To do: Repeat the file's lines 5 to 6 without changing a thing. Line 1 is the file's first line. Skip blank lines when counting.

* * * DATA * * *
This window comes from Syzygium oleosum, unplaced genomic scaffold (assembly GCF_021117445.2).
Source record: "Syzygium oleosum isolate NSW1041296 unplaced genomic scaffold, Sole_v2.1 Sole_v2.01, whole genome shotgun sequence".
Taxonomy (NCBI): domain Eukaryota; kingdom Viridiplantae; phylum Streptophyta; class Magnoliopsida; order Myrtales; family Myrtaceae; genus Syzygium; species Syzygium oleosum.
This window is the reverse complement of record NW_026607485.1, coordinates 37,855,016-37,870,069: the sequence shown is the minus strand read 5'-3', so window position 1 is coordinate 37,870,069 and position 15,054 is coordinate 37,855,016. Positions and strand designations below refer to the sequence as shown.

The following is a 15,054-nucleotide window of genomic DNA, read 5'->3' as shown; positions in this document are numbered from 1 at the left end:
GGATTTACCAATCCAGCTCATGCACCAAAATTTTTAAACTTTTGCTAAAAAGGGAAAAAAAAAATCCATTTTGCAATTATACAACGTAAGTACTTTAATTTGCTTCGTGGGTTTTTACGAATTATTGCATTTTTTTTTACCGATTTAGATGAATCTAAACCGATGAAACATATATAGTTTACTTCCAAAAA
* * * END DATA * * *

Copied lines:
The following is a 15,054-nucleotide window of genomic DNA, read 5'->3' as shown; positions in this document are numbered from 1 at the left end:
GGATTTACCAATCCAGCTCATGCACCAAAATTTTTAAACTTTTGCTAAAAAGGGAAAAAAAAAATCCATTTTGCAATTATACAACGTAAGTACTTTAATTTGCTTCGTGGGTTTTTACGAATTATTGCATTTTTTTTTACCGATTTAGATGAATCTAAACCGATGAAACATATATAGTTTACTTCCAAAAA